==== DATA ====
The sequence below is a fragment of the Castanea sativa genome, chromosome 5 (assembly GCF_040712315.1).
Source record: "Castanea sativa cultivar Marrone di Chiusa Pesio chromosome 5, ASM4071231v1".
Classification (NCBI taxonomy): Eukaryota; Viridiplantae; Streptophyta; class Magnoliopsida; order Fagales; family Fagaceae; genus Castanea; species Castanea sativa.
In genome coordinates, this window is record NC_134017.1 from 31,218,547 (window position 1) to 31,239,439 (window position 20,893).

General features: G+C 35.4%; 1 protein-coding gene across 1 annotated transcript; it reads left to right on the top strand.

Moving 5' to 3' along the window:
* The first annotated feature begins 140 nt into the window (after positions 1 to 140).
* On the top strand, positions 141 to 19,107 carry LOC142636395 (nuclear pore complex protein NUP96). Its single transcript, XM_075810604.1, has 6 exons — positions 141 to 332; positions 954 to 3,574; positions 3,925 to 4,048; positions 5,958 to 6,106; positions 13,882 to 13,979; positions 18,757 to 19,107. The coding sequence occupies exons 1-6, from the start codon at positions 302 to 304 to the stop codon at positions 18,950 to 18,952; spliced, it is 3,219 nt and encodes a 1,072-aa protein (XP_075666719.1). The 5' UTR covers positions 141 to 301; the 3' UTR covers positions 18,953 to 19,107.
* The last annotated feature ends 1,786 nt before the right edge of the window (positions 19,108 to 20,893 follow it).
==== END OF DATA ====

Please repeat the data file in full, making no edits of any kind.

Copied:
The sequence below is a fragment of the Castanea sativa genome, chromosome 5 (assembly GCF_040712315.1).
Source record: "Castanea sativa cultivar Marrone di Chiusa Pesio chromosome 5, ASM4071231v1".
Classification (NCBI taxonomy): Eukaryota; Viridiplantae; Streptophyta; class Magnoliopsida; order Fagales; family Fagaceae; genus Castanea; species Castanea sativa.
In genome coordinates, this window is record NC_134017.1 from 31,218,547 (window position 1) to 31,239,439 (window position 20,893).

General features: G+C 35.4%; 1 protein-coding gene across 1 annotated transcript; it reads left to right on the top strand.

Moving 5' to 3' along the window:
* The first annotated feature begins 140 nt into the window (after positions 1 to 140).
* On the top strand, positions 141 to 19,107 carry LOC142636395 (nuclear pore complex protein NUP96). Its single transcript, XM_075810604.1, has 6 exons — positions 141 to 332; positions 954 to 3,574; positions 3,925 to 4,048; positions 5,958 to 6,106; positions 13,882 to 13,979; positions 18,757 to 19,107. The coding sequence occupies exons 1-6, from the start codon at positions 302 to 304 to the stop codon at positions 18,950 to 18,952; spliced, it is 3,219 nt and encodes a 1,072-aa protein (XP_075666719.1). The 5' UTR covers positions 141 to 301; the 3' UTR covers positions 18,953 to 19,107.
* The last annotated feature ends 1,786 nt before the right edge of the window (positions 19,108 to 20,893 follow it).